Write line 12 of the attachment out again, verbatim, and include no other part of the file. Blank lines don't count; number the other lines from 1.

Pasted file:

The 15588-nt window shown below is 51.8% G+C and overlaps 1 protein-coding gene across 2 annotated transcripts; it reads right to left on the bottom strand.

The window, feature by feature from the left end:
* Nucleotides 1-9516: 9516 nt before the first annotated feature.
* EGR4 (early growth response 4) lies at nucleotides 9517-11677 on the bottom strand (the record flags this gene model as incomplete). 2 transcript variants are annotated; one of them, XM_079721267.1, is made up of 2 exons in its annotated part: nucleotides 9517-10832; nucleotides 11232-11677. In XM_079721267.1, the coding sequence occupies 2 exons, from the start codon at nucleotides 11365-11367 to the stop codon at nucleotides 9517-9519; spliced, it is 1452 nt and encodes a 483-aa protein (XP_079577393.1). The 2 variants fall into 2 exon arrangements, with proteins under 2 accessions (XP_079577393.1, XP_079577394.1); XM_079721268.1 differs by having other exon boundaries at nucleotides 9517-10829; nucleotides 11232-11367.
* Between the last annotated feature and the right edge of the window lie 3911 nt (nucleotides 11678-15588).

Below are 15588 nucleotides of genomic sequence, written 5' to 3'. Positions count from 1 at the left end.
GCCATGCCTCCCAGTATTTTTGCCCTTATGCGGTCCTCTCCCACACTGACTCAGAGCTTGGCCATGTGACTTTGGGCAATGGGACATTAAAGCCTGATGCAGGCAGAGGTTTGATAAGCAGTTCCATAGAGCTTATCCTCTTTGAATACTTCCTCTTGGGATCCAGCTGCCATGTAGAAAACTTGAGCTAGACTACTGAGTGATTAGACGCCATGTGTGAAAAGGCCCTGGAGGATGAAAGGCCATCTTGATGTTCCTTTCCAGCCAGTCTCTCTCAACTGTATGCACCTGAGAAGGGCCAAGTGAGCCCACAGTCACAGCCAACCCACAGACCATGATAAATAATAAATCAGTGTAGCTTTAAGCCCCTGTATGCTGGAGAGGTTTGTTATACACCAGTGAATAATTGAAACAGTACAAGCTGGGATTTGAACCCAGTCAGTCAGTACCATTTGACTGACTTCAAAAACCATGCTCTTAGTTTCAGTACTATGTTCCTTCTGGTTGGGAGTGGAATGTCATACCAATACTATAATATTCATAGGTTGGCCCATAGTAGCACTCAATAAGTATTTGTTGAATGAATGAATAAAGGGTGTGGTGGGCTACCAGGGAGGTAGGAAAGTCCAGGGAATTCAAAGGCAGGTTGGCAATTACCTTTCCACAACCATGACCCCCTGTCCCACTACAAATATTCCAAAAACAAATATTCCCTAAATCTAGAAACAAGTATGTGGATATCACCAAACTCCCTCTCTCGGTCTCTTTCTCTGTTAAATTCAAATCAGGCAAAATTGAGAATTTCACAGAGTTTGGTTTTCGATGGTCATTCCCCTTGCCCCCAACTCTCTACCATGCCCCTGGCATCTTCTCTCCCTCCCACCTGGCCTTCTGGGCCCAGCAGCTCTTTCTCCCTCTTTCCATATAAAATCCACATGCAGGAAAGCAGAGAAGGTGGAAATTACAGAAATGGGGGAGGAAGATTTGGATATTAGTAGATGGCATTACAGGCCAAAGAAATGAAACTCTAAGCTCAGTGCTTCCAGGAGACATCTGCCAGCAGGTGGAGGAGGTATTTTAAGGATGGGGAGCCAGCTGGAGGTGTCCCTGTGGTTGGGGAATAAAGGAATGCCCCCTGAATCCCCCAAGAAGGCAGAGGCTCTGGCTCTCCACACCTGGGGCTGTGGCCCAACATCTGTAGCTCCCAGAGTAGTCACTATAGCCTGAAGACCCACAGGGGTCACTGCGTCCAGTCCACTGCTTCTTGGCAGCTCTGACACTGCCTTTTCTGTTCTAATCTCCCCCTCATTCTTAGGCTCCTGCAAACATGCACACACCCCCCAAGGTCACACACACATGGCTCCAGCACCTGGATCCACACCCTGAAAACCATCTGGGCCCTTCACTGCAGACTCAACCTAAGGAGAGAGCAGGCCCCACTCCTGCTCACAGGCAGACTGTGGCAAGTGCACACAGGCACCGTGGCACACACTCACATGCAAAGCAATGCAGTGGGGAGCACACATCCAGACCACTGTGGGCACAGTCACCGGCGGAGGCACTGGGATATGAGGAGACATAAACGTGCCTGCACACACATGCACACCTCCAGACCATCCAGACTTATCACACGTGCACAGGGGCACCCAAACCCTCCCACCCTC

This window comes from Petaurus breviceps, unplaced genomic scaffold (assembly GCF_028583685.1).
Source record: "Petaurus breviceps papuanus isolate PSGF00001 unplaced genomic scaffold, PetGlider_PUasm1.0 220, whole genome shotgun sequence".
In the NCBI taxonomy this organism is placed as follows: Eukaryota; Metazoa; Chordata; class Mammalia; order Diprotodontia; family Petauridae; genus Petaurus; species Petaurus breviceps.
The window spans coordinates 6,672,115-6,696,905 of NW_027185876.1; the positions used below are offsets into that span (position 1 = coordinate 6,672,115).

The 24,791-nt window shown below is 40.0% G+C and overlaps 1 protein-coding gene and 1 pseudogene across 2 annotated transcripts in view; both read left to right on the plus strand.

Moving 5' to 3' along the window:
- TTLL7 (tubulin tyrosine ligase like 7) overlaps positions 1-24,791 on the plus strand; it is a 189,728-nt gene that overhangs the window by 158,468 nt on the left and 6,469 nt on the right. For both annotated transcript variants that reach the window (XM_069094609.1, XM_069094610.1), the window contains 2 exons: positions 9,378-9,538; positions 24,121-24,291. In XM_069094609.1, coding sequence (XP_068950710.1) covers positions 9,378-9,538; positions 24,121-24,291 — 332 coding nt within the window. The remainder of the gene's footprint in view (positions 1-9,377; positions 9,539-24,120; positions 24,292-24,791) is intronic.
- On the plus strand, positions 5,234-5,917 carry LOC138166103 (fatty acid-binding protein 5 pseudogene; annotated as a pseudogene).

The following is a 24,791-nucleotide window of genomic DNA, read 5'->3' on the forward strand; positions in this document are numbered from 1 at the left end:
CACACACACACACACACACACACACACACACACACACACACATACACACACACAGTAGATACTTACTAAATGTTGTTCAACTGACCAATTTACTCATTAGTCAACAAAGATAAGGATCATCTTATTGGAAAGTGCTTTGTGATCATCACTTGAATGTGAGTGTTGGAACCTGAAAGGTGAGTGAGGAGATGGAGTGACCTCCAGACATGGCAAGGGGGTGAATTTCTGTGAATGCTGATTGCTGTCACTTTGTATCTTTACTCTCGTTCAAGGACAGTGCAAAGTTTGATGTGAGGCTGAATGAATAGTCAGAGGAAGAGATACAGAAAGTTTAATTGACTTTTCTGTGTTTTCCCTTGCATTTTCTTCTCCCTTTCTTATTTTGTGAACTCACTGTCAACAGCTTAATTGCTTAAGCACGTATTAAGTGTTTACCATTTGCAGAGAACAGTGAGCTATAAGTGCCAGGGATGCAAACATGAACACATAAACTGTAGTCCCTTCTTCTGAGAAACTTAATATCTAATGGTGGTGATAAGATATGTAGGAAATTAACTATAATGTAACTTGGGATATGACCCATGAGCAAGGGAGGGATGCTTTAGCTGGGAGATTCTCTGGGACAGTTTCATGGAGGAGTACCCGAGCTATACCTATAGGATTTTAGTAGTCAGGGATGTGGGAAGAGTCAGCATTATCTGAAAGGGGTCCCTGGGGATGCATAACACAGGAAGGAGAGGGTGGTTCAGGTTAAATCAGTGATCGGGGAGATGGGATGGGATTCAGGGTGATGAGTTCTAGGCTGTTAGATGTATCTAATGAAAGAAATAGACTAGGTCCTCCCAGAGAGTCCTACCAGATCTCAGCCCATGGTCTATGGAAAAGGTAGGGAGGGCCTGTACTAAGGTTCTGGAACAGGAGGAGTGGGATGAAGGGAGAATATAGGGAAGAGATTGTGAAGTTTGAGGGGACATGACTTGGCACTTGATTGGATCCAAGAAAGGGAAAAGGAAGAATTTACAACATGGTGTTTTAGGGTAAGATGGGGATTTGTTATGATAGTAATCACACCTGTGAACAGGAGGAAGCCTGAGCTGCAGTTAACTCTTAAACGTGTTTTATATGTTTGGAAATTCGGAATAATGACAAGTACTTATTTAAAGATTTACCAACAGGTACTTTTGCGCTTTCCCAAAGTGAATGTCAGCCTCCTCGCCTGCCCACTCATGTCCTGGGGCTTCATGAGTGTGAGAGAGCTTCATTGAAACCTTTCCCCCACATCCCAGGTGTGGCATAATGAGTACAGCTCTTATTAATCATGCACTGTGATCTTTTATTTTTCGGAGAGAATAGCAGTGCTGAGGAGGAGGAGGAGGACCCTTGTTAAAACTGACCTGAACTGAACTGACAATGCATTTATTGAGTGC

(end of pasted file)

The 24,791-nt window shown below is 40.0% G+C and overlaps 1 protein-coding gene and 1 pseudogene across 2 annotated transcripts in view; both read left to right on the plus strand.